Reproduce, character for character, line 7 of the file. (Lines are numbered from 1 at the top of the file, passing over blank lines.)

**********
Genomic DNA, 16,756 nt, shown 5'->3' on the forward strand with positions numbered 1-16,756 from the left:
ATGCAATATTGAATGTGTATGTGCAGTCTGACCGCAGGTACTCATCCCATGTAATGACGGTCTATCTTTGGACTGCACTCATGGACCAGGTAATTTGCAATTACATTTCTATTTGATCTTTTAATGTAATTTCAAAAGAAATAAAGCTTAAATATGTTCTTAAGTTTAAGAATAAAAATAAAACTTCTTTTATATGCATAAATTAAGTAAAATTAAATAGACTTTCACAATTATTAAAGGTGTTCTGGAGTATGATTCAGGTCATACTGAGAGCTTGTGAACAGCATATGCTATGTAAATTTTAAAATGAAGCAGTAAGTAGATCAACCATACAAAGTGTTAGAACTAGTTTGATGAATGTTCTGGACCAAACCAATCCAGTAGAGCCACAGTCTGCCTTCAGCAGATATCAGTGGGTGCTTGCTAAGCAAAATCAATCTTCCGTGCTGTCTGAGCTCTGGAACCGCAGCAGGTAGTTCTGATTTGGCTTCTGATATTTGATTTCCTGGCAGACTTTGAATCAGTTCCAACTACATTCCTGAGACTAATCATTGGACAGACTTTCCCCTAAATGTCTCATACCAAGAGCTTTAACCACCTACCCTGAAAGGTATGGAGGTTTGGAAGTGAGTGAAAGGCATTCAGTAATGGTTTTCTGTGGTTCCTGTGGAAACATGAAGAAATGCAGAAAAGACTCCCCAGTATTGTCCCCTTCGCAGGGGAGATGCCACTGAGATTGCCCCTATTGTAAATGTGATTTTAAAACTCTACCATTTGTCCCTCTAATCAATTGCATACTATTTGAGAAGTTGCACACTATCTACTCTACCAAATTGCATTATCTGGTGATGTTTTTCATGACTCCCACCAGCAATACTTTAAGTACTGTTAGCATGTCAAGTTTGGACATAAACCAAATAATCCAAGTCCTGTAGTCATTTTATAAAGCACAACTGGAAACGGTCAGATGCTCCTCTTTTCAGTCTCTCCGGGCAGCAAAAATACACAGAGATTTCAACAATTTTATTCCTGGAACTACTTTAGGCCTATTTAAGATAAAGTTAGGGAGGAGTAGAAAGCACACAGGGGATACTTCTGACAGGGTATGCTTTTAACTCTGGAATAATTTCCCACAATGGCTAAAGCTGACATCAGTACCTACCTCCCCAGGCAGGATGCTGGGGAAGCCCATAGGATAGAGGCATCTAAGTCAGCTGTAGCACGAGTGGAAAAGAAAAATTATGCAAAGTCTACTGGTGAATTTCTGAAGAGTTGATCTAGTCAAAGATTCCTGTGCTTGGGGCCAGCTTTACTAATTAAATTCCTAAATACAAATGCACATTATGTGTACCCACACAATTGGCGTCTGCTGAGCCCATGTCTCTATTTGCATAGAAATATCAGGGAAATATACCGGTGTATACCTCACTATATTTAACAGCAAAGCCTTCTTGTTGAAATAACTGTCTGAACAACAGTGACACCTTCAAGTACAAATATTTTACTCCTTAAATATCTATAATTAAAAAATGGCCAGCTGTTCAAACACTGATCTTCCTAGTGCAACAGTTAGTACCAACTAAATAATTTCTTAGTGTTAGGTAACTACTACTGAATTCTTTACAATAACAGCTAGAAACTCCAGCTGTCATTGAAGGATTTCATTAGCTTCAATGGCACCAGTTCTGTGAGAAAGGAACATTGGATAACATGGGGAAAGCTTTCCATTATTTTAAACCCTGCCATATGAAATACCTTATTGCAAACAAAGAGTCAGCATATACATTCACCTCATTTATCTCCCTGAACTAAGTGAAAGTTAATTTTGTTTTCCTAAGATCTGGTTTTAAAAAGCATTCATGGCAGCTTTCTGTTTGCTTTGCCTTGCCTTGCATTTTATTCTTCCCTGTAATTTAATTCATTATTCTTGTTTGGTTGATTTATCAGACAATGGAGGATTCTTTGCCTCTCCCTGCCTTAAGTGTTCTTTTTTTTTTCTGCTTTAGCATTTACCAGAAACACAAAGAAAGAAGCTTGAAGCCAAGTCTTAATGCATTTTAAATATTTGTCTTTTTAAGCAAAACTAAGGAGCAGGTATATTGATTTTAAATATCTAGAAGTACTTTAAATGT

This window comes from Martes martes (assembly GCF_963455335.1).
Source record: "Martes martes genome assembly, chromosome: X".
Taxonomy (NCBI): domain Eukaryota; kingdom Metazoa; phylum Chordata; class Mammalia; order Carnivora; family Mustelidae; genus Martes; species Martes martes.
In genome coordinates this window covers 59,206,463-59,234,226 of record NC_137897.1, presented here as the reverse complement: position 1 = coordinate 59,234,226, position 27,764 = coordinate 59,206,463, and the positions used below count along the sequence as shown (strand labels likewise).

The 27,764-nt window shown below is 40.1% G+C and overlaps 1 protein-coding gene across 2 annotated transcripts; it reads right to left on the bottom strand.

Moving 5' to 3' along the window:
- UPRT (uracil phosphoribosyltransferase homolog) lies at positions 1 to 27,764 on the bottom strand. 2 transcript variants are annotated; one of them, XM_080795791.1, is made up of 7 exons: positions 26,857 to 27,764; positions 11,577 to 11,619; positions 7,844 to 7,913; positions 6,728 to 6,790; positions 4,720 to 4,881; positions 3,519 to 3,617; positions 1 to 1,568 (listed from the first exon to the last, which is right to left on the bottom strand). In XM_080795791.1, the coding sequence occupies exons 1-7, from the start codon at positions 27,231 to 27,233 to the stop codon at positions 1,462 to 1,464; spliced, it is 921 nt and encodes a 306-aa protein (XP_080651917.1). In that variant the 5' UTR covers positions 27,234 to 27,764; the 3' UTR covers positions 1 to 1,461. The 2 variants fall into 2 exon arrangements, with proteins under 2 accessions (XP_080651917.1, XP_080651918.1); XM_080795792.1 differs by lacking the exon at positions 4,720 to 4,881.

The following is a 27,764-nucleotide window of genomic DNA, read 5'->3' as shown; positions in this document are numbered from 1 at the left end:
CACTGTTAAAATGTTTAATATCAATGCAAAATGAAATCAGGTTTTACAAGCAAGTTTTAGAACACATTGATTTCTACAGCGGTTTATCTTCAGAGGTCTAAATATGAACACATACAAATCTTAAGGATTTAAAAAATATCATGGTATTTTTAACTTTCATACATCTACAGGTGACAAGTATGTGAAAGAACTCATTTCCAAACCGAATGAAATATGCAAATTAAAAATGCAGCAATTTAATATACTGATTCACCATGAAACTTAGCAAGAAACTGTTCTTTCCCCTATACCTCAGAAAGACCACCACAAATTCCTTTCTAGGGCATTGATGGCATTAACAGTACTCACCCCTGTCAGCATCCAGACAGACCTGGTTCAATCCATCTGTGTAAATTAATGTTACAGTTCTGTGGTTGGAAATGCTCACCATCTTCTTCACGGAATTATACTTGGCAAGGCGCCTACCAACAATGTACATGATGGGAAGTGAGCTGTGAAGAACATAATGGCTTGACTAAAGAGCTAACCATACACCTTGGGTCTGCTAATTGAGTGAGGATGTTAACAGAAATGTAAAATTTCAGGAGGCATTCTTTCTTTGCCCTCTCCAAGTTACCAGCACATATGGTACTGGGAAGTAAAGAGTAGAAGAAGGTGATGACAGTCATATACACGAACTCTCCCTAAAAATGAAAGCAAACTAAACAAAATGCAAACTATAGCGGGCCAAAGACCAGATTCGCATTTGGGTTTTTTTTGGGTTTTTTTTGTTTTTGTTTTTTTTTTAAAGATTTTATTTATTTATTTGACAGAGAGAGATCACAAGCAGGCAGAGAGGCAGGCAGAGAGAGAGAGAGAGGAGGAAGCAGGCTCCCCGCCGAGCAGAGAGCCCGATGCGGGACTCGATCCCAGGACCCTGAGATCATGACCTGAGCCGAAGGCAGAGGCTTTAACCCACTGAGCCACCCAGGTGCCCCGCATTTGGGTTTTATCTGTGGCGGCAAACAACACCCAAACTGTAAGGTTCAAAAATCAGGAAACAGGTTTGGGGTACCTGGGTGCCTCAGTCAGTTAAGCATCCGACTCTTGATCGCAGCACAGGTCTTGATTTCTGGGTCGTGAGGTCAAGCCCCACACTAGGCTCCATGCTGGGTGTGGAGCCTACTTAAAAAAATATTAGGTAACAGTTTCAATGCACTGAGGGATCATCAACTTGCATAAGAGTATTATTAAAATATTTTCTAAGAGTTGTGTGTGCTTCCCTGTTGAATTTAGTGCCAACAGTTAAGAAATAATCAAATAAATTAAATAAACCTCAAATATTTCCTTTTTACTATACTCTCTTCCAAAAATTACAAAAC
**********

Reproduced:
The 27,764-nt window shown below is 40.1% G+C and overlaps 1 protein-coding gene across 2 annotated transcripts; it reads right to left on the bottom strand.